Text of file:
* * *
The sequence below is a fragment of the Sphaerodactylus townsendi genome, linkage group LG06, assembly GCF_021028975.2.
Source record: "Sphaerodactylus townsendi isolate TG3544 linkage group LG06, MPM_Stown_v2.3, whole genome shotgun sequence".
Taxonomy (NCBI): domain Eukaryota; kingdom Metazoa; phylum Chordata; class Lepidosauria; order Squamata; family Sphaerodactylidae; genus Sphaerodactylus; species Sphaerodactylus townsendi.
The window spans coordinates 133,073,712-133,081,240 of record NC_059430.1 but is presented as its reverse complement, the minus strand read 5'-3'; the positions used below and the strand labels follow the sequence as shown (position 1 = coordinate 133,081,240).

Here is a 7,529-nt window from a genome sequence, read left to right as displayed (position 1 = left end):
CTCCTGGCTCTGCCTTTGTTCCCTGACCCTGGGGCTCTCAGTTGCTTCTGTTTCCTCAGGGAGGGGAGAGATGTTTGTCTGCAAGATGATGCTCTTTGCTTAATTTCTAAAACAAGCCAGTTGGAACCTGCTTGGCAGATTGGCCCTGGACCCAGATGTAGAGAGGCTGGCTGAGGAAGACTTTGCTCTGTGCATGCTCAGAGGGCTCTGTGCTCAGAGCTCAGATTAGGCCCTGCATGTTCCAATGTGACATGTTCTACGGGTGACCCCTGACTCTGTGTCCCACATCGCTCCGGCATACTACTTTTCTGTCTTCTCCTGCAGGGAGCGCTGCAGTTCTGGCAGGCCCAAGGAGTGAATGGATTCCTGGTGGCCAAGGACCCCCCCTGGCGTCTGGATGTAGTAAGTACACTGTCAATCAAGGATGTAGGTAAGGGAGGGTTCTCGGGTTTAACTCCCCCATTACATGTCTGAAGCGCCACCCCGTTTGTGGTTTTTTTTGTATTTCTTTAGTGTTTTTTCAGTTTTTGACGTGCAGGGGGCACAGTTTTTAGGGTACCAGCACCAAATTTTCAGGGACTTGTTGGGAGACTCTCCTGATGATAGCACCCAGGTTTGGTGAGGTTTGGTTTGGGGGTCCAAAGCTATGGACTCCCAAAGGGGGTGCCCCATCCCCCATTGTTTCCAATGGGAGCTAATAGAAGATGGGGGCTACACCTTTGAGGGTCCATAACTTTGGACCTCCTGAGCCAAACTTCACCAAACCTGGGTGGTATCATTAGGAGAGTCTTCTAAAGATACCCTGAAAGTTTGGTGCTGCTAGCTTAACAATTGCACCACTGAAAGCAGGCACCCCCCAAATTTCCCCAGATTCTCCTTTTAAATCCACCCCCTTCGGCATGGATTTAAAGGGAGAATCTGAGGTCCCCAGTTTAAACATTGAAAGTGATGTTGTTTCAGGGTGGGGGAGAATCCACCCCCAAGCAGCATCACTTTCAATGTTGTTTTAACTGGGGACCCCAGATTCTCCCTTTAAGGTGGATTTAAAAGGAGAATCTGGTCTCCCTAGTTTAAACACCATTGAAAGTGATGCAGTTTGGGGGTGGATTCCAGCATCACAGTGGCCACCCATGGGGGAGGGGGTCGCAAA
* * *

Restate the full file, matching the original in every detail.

The sequence below is a fragment of the Sphaerodactylus townsendi genome, linkage group LG06, assembly GCF_021028975.2.
Source record: "Sphaerodactylus townsendi isolate TG3544 linkage group LG06, MPM_Stown_v2.3, whole genome shotgun sequence".
Taxonomy (NCBI): domain Eukaryota; kingdom Metazoa; phylum Chordata; class Lepidosauria; order Squamata; family Sphaerodactylidae; genus Sphaerodactylus; species Sphaerodactylus townsendi.
The window spans coordinates 133,073,712-133,081,240 of record NC_059430.1 but is presented as its reverse complement, the minus strand read 5'-3'; the positions used below and the strand labels follow the sequence as shown (position 1 = coordinate 133,081,240).

Here is a 7,529-nt window from a genome sequence, read left to right as displayed (position 1 = left end):
CTCCTGGCTCTGCCTTTGTTCCCTGACCCTGGGGCTCTCAGTTGCTTCTGTTTCCTCAGGGAGGGGAGAGATGTTTGTCTGCAAGATGATGCTCTTTGCTTAATTTCTAAAACAAGCCAGTTGGAACCTGCTTGGCAGATTGGCCCTGGACCCAGATGTAGAGAGGCTGGCTGAGGAAGACTTTGCTCTGTGCATGCTCAGAGGGCTCTGTGCTCAGAGCTCAGATTAGGCCCTGCATGTTCCAATGTGACATGTTCTACGGGTGACCCCTGACTCTGTGTCCCACATCGCTCCGGCATACTACTTTTCTGTCTTCTCCTGCAGGGAGCGCTGCAGTTCTGGCAGGCCCAAGGAGTGAATGGATTCCTGGTGGCCAAGGACCCCCCCTGGCGTCTGGATGTAGTAAGTACACTGTCAATCAAGGATGTAGGTAAGGGAGGGTTCTCGGGTTTAACTCCCCCATTACATGTCTGAAGCGCCACCCCGTTTGTGGTTTTTTTTGTATTTCTTTAGTGTTTTTTCAGTTTTTGACGTGCAGGGGGCACAGTTTTTAGGGTACCAGCACCAAATTTTCAGGGACTTGTTGGGAGACTCTCCTGATGATAGCACCCAGGTTTGGTGAGGTTTGGTTTGGGGGTCCAAAGCTATGGACTCCCAAAGGGGGTGCCCCATCCCCCATTGTTTCCAATGGGAGCTAATAGAAGATGGGGGCTACACCTTTGAGGGTCCATAACTTTGGACCTCCTGAGCCAAACTTCACCAAACCTGGGTGGTATCATTAGGAGAGTCTTCTAAAGATACCCTGAAAGTTTGGTGCTGCTAGCTTAACAATTGCACCACTGAAAGCAGGCACCCCCCAAATTTCCCCAGATTCTCCTTTTAAATCCACCCCCTTCGGCATGGATTTAAAGGGAGAATCTGAGGTCCCCAGTTTAAACATTGAAAGTGATGTTGTTTCAGGGTGGGGGAGAATCCACCCCCAAGCAGCATCACTTTCAATGTTGTTTTAACTGGGGACCCCAGATTCTCCCTTTAAGGTGGATTTAAAAGGAGAATCTGGTCTCCCTAGTTTAAACACCATTGAAAGTGATGCAGTTTGGGGGTGGATTCCAGCATCACAGTGGCCACCCATGGGGGAGGGGGTCGCAAA